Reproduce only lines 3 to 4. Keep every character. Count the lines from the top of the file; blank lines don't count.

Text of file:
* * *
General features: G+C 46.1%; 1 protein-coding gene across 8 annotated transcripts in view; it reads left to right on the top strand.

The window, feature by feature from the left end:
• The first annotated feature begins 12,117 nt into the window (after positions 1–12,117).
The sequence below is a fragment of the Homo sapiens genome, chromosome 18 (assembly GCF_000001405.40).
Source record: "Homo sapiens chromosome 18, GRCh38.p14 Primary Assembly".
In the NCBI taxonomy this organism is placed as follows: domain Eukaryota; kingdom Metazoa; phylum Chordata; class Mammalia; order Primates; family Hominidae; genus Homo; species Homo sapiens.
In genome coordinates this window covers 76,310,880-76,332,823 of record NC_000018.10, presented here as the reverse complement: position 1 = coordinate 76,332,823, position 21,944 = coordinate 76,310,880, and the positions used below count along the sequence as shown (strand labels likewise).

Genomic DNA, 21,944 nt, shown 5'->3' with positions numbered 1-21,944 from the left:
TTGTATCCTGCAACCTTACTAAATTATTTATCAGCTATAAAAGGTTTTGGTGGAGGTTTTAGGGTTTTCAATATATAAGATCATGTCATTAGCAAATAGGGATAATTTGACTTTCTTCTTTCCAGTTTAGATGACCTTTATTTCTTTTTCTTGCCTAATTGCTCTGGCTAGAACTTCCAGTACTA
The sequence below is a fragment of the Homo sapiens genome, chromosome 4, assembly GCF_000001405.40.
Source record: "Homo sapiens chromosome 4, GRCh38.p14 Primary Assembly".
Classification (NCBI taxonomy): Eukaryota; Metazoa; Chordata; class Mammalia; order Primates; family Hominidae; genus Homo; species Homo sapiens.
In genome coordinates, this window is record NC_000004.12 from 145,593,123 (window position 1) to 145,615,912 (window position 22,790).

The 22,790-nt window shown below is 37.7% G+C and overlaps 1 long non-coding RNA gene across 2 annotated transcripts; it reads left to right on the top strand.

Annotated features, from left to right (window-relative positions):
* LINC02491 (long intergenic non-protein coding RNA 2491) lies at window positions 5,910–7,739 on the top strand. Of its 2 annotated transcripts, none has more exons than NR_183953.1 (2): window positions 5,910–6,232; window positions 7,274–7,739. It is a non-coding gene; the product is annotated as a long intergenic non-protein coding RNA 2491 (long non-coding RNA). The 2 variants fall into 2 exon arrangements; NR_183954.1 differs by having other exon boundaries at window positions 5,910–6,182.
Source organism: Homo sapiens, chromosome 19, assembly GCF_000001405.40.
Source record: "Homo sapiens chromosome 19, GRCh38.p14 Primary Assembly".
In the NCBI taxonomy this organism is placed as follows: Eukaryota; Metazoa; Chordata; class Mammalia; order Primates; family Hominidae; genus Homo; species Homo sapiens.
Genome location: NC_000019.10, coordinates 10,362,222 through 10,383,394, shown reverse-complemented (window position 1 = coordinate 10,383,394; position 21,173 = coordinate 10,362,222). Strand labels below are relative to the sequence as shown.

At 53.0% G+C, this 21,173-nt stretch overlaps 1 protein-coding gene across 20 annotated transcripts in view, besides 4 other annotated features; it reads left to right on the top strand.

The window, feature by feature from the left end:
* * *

• The first annotated feature begins 12,117 nt into the window (after positions 1–12,117).
The sequence below is a fragment of the Homo sapiens genome, chromosome 18 (assembly GCF_000001405.40).